I found the marriage certificate at Somerset House of my great great grandparents James Ward and Elizabeth Boteler; they had married at St Andrew, Holborn (in fact very close to my office) on 21 November 1858. I was unable to locate Elizabeth’s birth certificate because she was born very early in 1837, just before general registration began. I also was unable to find her baptism. Her mother was a Roman Catholic from Dublin, so it could have taken place at a Roman Catholic church. From Elizabeth’s marriage certificate I noted that her father was William Coram Boteler. Although I suspected William was a bigamist with two large families this was confirmed when I made contact with another researcher in the 1990s. She was descended from William and had detailed information on all his children. As far as I am aware he was never prosecuted for his bigamy. I also discovered that William’s father was illegitimate. Quite by chance I found an article on the famous Coram Foundling Hospital, but on writing to them was told William wouldn’t have been a foundling but was likely to have had an important connection with the Foundling Hospital. It was then that I found an entry on the IGI for John Boteler at the foundling Hospital. The surname Boteler is particularly associated with East Kent.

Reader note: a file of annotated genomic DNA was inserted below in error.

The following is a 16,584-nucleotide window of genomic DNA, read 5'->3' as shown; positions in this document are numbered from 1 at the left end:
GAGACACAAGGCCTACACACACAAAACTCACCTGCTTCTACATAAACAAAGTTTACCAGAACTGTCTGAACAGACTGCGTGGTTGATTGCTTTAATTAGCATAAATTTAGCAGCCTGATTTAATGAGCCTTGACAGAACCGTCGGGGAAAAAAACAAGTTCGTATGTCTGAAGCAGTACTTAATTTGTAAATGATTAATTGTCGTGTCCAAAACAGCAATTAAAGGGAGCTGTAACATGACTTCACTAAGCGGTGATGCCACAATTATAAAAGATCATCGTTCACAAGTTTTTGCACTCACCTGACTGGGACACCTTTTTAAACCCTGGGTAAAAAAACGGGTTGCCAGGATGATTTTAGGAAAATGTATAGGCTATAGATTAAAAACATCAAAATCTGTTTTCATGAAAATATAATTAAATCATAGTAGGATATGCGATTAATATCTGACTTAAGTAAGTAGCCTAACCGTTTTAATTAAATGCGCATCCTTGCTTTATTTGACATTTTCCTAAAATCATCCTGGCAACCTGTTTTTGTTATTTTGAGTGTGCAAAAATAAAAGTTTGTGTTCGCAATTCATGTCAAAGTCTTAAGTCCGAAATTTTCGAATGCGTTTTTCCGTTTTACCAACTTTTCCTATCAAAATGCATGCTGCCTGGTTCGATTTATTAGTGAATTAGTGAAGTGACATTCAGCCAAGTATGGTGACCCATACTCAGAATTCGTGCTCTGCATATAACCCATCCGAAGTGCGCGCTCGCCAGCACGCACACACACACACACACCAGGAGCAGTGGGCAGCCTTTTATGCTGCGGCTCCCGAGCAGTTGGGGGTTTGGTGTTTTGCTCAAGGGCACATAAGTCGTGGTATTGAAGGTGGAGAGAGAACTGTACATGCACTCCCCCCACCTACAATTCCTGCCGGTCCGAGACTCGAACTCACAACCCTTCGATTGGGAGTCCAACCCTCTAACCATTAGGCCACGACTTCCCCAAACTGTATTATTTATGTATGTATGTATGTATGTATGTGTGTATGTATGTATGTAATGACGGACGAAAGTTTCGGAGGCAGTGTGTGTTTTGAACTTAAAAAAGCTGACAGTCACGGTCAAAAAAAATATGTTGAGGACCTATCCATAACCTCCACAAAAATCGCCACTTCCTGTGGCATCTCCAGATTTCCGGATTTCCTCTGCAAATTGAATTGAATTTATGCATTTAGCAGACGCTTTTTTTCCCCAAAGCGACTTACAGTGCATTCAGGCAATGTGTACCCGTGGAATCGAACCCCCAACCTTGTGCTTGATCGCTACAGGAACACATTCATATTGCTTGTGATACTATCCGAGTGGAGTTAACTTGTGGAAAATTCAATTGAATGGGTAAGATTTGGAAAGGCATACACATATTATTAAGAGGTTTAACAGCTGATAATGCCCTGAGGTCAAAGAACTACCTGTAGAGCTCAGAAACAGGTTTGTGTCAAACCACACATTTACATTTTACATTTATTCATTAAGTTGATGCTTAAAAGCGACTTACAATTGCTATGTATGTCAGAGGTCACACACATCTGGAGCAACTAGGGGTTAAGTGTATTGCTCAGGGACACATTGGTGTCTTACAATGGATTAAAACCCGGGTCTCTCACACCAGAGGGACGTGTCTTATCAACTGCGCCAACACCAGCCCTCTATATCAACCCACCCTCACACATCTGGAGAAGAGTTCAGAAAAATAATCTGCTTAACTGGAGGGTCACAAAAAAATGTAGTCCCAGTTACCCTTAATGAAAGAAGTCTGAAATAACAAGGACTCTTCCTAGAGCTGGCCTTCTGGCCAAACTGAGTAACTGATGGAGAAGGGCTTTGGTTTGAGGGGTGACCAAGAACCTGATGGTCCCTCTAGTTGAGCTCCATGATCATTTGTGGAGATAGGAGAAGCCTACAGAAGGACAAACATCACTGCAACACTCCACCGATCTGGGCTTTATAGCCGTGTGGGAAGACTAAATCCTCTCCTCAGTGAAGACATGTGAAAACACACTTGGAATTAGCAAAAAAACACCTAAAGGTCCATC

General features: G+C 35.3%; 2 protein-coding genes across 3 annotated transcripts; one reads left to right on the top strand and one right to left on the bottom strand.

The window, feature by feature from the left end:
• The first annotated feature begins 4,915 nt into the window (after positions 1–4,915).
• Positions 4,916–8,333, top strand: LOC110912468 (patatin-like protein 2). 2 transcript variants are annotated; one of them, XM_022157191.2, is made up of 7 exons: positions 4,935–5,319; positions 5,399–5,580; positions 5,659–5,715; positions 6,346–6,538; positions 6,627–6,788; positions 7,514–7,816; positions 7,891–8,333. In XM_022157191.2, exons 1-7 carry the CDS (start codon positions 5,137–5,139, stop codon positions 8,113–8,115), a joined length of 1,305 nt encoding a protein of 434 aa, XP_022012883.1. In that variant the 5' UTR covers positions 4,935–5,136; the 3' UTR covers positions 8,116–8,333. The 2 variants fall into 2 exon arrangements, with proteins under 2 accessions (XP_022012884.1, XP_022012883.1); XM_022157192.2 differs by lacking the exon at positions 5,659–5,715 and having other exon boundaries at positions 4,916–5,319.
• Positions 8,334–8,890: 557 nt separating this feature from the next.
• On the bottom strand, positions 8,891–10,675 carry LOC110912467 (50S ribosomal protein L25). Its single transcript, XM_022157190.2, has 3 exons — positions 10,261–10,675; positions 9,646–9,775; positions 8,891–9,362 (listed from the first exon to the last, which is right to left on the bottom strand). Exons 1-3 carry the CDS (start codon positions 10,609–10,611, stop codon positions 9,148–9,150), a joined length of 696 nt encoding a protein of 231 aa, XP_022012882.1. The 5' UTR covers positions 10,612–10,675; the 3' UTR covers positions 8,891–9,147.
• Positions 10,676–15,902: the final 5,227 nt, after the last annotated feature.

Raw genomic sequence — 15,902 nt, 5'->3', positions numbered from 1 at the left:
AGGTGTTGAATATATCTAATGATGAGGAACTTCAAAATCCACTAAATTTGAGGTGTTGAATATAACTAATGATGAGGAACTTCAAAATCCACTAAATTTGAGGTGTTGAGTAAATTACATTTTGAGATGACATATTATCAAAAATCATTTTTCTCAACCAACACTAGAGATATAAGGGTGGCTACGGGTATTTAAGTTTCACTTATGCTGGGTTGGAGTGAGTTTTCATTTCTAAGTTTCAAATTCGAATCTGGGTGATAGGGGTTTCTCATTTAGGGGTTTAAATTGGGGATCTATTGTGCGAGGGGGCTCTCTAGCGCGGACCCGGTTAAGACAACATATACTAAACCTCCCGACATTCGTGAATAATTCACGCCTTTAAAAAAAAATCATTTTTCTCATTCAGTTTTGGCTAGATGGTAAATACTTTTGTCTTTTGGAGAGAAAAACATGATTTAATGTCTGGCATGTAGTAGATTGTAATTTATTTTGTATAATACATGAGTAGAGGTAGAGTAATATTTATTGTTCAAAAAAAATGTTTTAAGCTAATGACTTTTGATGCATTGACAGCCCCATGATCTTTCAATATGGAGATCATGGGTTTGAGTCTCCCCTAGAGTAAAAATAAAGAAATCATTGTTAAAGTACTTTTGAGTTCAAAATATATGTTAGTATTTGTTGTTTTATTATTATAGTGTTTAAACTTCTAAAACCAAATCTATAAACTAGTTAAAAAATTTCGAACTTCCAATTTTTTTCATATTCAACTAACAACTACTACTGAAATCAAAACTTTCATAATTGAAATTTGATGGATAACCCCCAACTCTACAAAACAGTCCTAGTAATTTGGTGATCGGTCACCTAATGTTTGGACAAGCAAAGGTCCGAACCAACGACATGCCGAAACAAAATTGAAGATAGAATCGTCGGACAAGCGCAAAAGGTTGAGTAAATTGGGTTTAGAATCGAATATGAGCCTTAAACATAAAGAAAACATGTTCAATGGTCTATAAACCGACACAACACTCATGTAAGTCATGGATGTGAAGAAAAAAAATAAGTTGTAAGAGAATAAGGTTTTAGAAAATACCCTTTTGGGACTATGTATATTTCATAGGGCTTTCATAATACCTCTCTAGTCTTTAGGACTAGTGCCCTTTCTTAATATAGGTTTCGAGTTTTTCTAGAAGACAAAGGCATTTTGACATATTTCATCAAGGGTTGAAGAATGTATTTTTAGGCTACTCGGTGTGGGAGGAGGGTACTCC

In 1967 I was promoted to Higher Executive Officer, which meant that suddenly I became far busier and no longer had time to visit Somerset House in my lunch hour. Fortunately I kept all my research together and was able to resume my research in 1997, after having spent five years at Sussex University.
With regard to other types of records, although the censuses for 1841, 1851 and 1861 were available at the Public Record Office in the 1960s I didn’t use them. They were not indexed meaning locating a family, even at a known address, was difficult. A researcher would have to order up a box of returns, which could often involve a wait of an hour or more and this was not something I could do in my lunch hour. The IGI was not available until 1973 when it was known at the Computer File Index (CFI) and I think it was this that prompted the start of a lot of Family History Societies. I continue to write my family history charts by hand on A3 sheets of paper. They contain a lot of very detailed family history information.

Roger continues to write his family history charts by hand. Above is part of the birth brief showing Roger, his wife, parents and grandparents

I have been fortunate that my Sutton family is from East Kent, where records are more comprehensive than elsewhere in Britain. Sometime in the 2000s I discovered I am descended from Peter Solly who owned lands and tenements in Ash, Wingham and Elmstone. His will is dated 4 January 1495. I am also descended from Margerie Sole who was born in Woodnesborough in about 1585. She married Edward Knight on 16 May 1607 at St Paul’s Canterbury. Both families will be familiar to members of the Sole Society and if you ‘search’ Roger Sutton on the society’s website,, you will find articles I have written about them.

St Paul’s church, Canterbury, where Roger’s ancestor Margerie Sole married. © Stephen Craven and licensed for reuse under Creative Commons Licence